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Andrew Ng shares thoughts on climate change, education, global leadership


“I’ve been interested in this for a long time, much longer than most people would guess or realize,” adjunct computer science professor Andrew Ng told The Daily after hosting a Monday symposium on climate change and artificial intelligence (AI).

As an undergraduate, Ng was co-director of an environmental group at Carnegie Mellon University, where he triple majored in computer science, statistics and economics. Years later, Ng was “very influenced” by “An Inconvenient Truth,” the 2006 documentary on former vice president Al Gore’s efforts to educate the public on climate change. Ng has met with Gore multiple times.

Shortly after becoming a tenured professor in 2009, Ng said, he identified three challenges to approach with AI: education, healthcare and climate change. He has already delivered in two of the three fields, co-founding Coursera — an online learning platform with more than 30 million users — and leading an AI for Healthcare bootcamp at Stanford.

“AI, like electricity 100 years ago, is transforming a lot of sectors,” Ng said. “And AI is a general purpose technology.”

As quickly as AI is expanding, Ng noted, his incoming AI for Climate Change (AICC) bootcamp did not take shape overnight.

“We spent a lot of time trying to figure out if AI can really make a difference in climate change,” Ng said. “I didn’t want the AI community to work on something that I don’t think can make a difference.”

He stressed, however, that there are a multitude of environmental projects to which AI can be applied. Students in his classes have inspired him, he said, with projects on climate issues such as wastewater treatment and energy.

“I remember looking at a [student project] poster and thinking, ‘Wow, this is really cool,’” Ng said. “But there have been so many of those moments over the years.”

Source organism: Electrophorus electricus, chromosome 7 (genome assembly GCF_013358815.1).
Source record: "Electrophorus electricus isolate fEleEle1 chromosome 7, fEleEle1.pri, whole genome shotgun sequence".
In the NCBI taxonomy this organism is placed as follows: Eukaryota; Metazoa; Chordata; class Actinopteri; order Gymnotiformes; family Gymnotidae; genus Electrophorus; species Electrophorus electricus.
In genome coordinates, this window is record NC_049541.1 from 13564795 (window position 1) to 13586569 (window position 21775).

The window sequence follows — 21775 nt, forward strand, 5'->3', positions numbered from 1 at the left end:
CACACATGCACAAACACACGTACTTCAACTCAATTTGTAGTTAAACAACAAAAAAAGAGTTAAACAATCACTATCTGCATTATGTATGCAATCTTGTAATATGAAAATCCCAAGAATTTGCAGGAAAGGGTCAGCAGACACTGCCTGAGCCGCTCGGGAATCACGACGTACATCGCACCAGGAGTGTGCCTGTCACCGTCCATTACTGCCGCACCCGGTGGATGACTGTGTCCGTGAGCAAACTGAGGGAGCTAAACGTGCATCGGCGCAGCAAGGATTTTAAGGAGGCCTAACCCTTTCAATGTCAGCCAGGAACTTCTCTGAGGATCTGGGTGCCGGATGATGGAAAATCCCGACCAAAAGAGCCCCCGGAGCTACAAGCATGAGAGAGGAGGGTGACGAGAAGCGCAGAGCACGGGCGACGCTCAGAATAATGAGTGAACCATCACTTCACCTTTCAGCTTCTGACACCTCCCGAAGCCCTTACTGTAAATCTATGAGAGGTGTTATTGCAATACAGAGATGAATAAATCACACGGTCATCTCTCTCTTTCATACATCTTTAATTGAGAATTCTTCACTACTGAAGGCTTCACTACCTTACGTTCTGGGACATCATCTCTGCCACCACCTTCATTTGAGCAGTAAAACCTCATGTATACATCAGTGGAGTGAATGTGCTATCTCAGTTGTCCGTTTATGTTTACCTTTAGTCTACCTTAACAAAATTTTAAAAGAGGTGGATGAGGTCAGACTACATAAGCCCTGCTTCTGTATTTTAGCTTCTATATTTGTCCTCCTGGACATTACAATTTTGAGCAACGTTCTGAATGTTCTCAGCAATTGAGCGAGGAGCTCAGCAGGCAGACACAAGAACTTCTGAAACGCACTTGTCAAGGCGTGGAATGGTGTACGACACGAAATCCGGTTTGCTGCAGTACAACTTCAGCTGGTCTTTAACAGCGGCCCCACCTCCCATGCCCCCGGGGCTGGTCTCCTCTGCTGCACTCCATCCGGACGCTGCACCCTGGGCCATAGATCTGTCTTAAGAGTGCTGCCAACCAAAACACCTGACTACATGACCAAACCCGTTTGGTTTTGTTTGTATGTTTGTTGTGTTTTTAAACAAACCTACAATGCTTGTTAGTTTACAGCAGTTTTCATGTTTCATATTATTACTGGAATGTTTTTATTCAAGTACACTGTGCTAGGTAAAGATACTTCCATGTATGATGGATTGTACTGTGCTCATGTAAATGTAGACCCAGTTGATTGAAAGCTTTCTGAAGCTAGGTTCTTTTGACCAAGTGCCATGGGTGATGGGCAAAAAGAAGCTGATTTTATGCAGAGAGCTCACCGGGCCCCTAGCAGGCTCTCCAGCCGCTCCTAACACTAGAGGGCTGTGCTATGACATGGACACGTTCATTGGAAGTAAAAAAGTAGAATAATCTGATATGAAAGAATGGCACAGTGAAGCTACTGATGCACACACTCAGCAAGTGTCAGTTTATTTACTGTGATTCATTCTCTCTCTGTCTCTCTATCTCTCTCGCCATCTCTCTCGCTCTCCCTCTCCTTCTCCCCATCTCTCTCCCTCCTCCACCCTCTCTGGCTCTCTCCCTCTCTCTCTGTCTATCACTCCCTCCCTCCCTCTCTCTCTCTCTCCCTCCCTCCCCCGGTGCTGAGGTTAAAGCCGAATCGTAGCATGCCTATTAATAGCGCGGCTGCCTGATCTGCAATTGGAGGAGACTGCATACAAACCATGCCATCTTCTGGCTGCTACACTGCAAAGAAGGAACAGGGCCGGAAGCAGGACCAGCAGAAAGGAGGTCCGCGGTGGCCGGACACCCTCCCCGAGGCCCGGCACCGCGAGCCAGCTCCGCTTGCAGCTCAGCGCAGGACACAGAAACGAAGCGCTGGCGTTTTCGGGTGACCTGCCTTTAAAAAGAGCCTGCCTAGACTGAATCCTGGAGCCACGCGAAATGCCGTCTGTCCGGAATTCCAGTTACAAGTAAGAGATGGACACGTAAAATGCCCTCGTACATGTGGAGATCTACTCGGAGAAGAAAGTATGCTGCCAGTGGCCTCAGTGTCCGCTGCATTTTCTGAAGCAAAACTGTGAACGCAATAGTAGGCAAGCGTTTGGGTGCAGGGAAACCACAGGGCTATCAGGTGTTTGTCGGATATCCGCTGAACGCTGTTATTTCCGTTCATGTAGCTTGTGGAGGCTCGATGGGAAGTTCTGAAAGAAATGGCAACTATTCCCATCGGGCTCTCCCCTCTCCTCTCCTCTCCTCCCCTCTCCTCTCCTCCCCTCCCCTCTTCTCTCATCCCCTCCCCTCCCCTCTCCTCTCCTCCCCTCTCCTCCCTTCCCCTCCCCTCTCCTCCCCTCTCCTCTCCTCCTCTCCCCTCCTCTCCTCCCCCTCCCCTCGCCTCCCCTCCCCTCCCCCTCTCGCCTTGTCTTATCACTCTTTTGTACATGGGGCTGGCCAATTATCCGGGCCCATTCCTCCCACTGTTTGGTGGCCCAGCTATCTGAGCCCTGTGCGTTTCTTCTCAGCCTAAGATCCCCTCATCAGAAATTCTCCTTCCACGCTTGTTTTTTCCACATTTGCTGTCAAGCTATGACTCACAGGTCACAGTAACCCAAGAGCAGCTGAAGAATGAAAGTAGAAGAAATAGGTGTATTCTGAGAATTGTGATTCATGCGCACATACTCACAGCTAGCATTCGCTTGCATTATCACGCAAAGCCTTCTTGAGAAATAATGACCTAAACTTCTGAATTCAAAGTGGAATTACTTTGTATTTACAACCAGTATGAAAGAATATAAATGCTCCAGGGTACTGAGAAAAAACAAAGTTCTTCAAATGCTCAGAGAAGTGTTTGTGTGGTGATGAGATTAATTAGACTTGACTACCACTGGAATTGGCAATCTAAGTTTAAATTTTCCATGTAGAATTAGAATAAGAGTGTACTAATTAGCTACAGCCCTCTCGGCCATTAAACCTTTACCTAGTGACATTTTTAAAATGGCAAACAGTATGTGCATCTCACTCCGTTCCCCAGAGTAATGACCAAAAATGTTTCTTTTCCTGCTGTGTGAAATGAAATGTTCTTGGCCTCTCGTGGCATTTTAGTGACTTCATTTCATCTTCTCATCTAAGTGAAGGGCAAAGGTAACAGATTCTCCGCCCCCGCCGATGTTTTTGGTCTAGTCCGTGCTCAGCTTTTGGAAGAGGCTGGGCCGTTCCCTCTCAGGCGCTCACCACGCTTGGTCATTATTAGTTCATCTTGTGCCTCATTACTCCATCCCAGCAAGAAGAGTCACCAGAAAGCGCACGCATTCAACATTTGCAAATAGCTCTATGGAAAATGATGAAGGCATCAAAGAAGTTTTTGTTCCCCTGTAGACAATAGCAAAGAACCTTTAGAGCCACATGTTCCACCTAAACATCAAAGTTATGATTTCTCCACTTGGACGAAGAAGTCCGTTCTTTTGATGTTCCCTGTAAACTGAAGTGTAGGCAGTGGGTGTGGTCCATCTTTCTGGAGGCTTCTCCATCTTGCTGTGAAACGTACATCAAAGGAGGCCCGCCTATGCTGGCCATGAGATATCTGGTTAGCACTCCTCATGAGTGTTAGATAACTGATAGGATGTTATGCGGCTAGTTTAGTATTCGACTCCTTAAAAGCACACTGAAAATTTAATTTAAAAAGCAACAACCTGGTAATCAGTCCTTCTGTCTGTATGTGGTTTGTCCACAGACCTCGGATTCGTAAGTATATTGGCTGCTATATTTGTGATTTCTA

Further motivating Ng’s application of AI to climate issues is what he called “a gap between public perception and the scientific reality” of climate change. He sees this gap as one of many that AI can help bridge.

“Machine learning and modeling really can have a very clarifying effect on society in terms of what are the consequences of different actions,” Ng said, adding that he hopes this clarification will “drive society to act.”

“If we actually have concrete proposals,” he said, “It’s easier for society, including the political sphere, to take action.”

Regarding the scale of climate change, Ng said efforts in AI “will need to be global” in order to effectively address the problem. He added, however, that “all massive movements started off with very small groups doing small projects that cause other people to realize that you can make a difference.”

“One of the nice things about climate change as a problem is that it is a problem that I hope can bring the world together,” Ng said. “Today in the narrative of AI there’s a little bit of a sense of competition — that if my nation is ahead in AI, maybe we can beat that other nation. And I’m actually not in support of that.”

He cited energy as one sector where he would like to see more global collaboration in AI research.

“If Singapore has a strong electric grid, maybe they can learn from us, we can learn from them, we can all give people more electricity,” he said. “So I don’t view AI as zero-sum, even though some of the narrative has been competitive rather than cooperative, which I don’t support.”

Ng said he thinks of AI as a “portfolio of a lot of very powerful technologies,” adding that “AI in isolation is not as interesting as AI combined with other disciplines.” To this point, he praised Stanford’s interdisciplinary nature, noting how exciting he finds his ability to walk “5 minutes across campus” and speak with other world-renowned professors.

And he praised the students, too, describing how their diversity of interests lends itself to advancements in AI. Coursework, he said, is one of the best ways for people to sample different opportunities for impact before settling on a focus.

“My advice is jump in and then discover your passion,” Ng said. “I think follow your passion is one of the worst pieces of advice you could give to young people.”

Ng hopes that jumping into his AICC bootcamp will cause a ripple effect across the climate research community. While he acknowledges other global challenges — including civil rights, education and defending democratic institutions — Ng has made it clear that the environmental arena is one in which he is rooted.

This article has been updated to clarify Andrew Ng’s current title at Stanford.

Contact Holden Foreman at hs4man21 ‘at’

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Holden Foreman '21 is the Vol. 257 president and editor-in-chief. He was the Vol. 256 executive editor (vice president). He was managing editor of news in Vol. 254 and student business director in Vol. 255. He hails from the city of St. Louis, Missouri and is studying computer science. Contact him at hs4man21 'at'